The type of leaf blower you should buy will depend on many factors, including its intended use, your personal strength, and the amount of area you’ll need to cover while using it. Manufacturers make several different types of leaf blowers for different uses, and some are made for residential projects, while others are generally aimed at commercial use.
What Type of Leaf Blower Do You Need?
The first thing you need to know before buying a leaf blower is what specific type will be best for the project(s) you have in mind. There are two basic types of machines that you can find at your local hardware store. The first is a regular blower that does nothing but push air out through the main tube; the second is a blower/vacuum combination.
If you will need to vacuum debris from your yard, driveway or commercial property, a leaf blower with a vacuum attachment might serve your purposes best. This eliminates the need to keep track of two machines, and leaf blower vacuums are often more powerful than those you would find by themselves.
After you’ve selected the type of leaf blower you need, you will have to select the style. First, you can purchase a handheld blower, which is the most popular style. It is relatively light-weight with a handle on the top, but it isn’t usually as powerful as the other two styles. If you have more complicated projects in mind, you might prefer the backpack-style leaf blower, which is generally gas-powered fits over your shoulder for ease of use.
The last type of leaf blower you should consider is the walk-behind style, which is usually intended for commercial use. This machine is pushed ahead of the user on wheels, and is also powered by gas. It is probably overkill for a simple residential lawn, but can make commercial projects far easier.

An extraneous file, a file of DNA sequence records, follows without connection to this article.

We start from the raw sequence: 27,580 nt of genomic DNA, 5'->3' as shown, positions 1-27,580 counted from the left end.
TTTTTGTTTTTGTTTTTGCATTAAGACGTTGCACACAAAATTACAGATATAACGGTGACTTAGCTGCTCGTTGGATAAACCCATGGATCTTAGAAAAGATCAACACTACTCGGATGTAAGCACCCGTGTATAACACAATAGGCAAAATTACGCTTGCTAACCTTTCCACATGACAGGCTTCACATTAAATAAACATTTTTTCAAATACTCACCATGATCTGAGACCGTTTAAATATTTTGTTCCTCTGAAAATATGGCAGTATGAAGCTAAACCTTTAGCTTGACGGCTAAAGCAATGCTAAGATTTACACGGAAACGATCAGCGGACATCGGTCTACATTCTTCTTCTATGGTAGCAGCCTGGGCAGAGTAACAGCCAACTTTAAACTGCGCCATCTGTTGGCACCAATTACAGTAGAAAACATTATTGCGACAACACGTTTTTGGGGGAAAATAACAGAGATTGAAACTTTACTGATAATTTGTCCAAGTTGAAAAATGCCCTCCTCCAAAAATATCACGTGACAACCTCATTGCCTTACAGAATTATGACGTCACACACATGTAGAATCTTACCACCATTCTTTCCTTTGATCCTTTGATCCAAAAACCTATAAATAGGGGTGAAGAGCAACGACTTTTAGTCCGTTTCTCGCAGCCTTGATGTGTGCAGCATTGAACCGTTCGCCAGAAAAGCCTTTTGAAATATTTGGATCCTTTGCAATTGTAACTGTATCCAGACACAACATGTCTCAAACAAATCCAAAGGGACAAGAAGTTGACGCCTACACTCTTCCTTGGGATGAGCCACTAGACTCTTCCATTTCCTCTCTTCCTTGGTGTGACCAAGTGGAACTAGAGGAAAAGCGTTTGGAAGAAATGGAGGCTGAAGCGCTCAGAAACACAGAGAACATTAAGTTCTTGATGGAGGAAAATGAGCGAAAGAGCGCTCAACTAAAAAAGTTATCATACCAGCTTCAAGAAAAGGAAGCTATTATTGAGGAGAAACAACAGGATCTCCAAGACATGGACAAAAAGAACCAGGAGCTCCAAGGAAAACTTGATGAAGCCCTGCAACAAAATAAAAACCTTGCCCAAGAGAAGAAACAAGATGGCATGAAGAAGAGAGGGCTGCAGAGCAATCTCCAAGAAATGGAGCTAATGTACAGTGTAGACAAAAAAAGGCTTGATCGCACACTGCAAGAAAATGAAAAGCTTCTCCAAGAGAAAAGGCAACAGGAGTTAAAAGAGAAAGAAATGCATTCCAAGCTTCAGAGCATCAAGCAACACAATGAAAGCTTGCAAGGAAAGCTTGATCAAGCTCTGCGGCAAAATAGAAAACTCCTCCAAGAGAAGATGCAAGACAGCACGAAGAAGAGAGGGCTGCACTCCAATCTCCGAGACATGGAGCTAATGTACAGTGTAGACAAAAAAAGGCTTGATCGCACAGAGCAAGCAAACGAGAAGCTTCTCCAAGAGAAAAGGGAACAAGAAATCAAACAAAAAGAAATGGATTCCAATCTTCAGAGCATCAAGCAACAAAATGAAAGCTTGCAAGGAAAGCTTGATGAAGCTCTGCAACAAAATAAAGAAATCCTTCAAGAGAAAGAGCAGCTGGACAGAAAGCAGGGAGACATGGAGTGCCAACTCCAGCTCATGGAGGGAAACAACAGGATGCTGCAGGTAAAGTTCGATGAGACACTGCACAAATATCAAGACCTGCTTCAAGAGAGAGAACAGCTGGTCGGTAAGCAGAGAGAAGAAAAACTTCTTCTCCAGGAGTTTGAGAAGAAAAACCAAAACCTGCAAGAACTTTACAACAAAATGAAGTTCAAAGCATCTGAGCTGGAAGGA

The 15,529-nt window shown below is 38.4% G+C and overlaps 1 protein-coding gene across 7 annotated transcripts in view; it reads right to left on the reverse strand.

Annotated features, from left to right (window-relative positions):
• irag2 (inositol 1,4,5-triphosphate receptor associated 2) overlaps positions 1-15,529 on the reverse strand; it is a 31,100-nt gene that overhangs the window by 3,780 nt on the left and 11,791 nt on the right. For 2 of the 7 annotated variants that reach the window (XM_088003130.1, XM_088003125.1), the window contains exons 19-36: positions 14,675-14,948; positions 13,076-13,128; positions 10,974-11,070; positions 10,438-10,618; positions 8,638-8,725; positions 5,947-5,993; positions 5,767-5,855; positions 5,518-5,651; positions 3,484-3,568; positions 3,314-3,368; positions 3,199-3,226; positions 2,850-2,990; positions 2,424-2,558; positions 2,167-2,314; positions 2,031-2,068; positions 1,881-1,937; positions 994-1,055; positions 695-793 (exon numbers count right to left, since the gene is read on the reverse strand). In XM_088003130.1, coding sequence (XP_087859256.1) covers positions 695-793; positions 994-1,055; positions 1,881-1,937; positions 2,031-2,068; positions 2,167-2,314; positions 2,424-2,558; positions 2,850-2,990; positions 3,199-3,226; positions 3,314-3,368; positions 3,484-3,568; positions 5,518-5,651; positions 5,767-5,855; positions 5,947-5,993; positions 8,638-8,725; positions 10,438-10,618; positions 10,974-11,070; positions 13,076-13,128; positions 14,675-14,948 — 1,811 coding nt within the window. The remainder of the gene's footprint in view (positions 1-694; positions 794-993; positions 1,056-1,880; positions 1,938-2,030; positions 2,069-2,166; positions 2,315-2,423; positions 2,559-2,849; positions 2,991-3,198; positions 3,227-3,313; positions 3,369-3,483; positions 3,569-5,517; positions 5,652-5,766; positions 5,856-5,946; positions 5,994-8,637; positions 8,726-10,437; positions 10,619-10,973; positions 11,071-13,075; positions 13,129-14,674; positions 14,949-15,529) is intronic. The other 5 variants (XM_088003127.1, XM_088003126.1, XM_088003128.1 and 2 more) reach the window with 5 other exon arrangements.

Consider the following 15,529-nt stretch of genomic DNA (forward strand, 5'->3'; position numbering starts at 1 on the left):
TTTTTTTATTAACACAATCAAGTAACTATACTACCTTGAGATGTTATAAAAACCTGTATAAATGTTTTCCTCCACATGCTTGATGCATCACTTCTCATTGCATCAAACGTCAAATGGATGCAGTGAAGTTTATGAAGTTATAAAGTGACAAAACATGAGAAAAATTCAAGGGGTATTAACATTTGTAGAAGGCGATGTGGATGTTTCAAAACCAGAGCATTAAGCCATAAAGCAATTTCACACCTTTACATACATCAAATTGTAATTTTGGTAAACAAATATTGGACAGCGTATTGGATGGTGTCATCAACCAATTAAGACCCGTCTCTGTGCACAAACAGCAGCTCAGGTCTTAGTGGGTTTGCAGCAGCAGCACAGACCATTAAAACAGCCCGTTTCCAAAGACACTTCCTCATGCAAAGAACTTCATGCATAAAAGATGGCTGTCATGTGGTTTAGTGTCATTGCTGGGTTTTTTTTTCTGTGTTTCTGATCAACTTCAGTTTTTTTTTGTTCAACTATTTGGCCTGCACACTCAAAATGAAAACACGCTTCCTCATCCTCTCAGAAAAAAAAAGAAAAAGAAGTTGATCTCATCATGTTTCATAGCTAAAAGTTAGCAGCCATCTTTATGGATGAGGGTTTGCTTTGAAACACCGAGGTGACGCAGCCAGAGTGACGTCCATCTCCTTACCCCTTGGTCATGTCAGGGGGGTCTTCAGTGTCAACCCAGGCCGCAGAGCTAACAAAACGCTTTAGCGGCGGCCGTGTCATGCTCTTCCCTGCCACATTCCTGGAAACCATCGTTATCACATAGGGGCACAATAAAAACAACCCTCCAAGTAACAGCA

What Power Source Is Best?
After you’ve selected the type and style of leaf blower you want to buy, you’ll need to decide what power source works best for your outdoor projects. Leaf blowers can be powered by either electricity or gas, and there are benefits and drawbacks to each.
When buying a leaf blower, it’s important to consider the terrain over which you will be using it. For example, a corded electric leaf blower would be difficult to use in an area where there are no electrical outlets. A gas-powered machine requires constant checking for gasoline levels, however, which can be tedious. It all depends on your personal preferences.
Most people who buy leaf blowers for small residential properties prefer electric battery-powered machines. They can be re-charged overnight in the garage, and the run time is increasing steadily as manufacturers add larger batteries to their products. Battery-powered machines are generally less powerful than other types, but they are fine for small jobs that don’t take long to complete.
What Else Should You Consider?
Now that you’ve narrowed down your options, you can get into the picky aspects of buying a leaf blower. For example, blowers are measured in terms of power (mph), and usually range from around 100 mph to more than 200 mph. A small residential lot shouldn’t require anything stronger than 150 mph, so don’t get one with more force than you need.
It is also a good idea to consider buying a leaf blower with multiple speed settings, which allows you to manipulate the rate at which the machine blows its air. If you’re just pushing leaves from a concrete surface, such as a sidewalk, you don’t need your machine to blow at 175 mph. This will also have an impact on the noise generated by the leaf blower, which can be an issue in neighborhood where noise ordinances are in effect.
Now that you know a little bit about buying a leaf blower, you should be ready to venture out on your own. You can check your local hardware store, such as Lowe’s or Home Depot, or you can look for available machines online. In some cases, Internet Web sites have the best prices on gardening equipment, and some won’t charge you for shipping if your order costs more than $50.00.